Memory 424 in the computer system 400 may include volatile memory and/or non-volatile memory. More specifically, memory 424 may include: ROM, RAM, EPROM, EEPROM, flash, one or more smart cards, one or more magnetic disc storage devices, and/or one or more optical storage devices. Memory 424 may store an operating system 426 that includes procedures (or a set of instructions) for handling various basic system services for performing hardware-dependent tasks. In some embodiments, the operating system 426 is a real-time operating system. While not shown in FIG. 4, in some embodiments memory 424 includes a web browser. Memory 424 may also store communication procedures (or a set of instructions) in a communication module 428. These communication procedures may be used for communicating with one or more computers, devices and/or servers, including computers, devices and/or servers that are remotely located with respect to the computer system 400.
Memory 424 may also include multiple program modules (or sets of instructions), including: sensory module 430 (or a set of instructions), environment module 432 (or a set of instructions), display module 434 (or a set of instructions) and/or optional aggregation module 436 (or a set of instructions). Note that one or more of these program modules may constitute a computer-program mechanism.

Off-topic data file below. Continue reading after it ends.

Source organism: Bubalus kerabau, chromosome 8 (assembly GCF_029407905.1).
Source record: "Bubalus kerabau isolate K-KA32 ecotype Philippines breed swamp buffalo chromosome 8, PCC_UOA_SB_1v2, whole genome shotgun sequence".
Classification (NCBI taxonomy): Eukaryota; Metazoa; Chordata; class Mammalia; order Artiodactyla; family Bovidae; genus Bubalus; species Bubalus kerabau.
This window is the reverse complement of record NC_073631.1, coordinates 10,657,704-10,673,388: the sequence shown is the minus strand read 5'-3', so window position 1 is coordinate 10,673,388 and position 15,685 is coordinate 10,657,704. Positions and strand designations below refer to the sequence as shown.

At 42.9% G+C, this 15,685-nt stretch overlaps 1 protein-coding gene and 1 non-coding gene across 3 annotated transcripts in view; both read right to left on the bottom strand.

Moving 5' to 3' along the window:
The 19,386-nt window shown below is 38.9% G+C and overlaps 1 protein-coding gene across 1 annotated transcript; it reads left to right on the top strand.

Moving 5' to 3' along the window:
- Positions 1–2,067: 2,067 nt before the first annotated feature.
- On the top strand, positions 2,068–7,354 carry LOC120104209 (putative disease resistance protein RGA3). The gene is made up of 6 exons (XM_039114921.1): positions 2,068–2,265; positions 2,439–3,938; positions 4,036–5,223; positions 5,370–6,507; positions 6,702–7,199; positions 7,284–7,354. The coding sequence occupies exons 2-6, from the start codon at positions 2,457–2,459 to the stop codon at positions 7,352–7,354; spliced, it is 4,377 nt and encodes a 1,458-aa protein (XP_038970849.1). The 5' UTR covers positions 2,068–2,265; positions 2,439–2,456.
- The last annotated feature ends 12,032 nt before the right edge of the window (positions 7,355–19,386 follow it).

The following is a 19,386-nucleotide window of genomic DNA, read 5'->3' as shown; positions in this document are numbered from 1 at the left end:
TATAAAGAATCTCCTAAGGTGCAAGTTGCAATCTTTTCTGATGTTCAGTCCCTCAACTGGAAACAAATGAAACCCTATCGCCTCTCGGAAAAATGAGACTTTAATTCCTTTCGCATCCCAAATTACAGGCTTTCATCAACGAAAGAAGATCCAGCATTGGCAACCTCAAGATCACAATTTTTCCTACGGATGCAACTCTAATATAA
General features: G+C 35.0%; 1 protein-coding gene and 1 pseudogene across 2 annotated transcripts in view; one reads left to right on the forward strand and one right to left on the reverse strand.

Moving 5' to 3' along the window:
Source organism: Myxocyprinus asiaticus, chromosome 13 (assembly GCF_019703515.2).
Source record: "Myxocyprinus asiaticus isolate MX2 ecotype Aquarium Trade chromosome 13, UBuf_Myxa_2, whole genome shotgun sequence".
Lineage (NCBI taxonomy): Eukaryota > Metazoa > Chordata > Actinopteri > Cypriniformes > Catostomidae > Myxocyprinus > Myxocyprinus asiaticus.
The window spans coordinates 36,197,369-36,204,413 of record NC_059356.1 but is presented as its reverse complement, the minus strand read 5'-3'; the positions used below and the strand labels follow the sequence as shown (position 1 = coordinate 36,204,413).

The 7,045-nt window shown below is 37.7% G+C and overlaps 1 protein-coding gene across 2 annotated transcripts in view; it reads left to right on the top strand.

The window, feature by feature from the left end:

Sensory module 430 may receive user actions (such as inputs from environmental controls and/or user motion) from one or more users 438 of electronic devices. Then, environment module 432 may update environment 440 to reflect any changes to accessed content and/or representations of the users. Moreover, display module 434 may provide signals to one or more of the electronic devices which reflect the changes to environment 440.
In some embodiments, the accessed content is received from remote locations, such as servers associated with one or more retailers. However, at least some of the accessed content may be stored locally in computer system 400, for example, in content 442, such as content A 444-1 and content B 444-2.
Furthermore, as noted previously, in some embodiments users 438 are predefined. However, in other embodiments, optional aggregation module 436 dynamically aggregates users 438 as one or more users collaboratively interact with content, such as content 442, using system 100 (FIG. 1).
Instructions in the various modules in memory 424 may be implemented in: a high-level procedural language, an object-oriented programming language, and/or in an assembly or machine language. This programming language may be compiled or interpreted, i.e., configurable or configured, to be executed by the one or more processing units 410.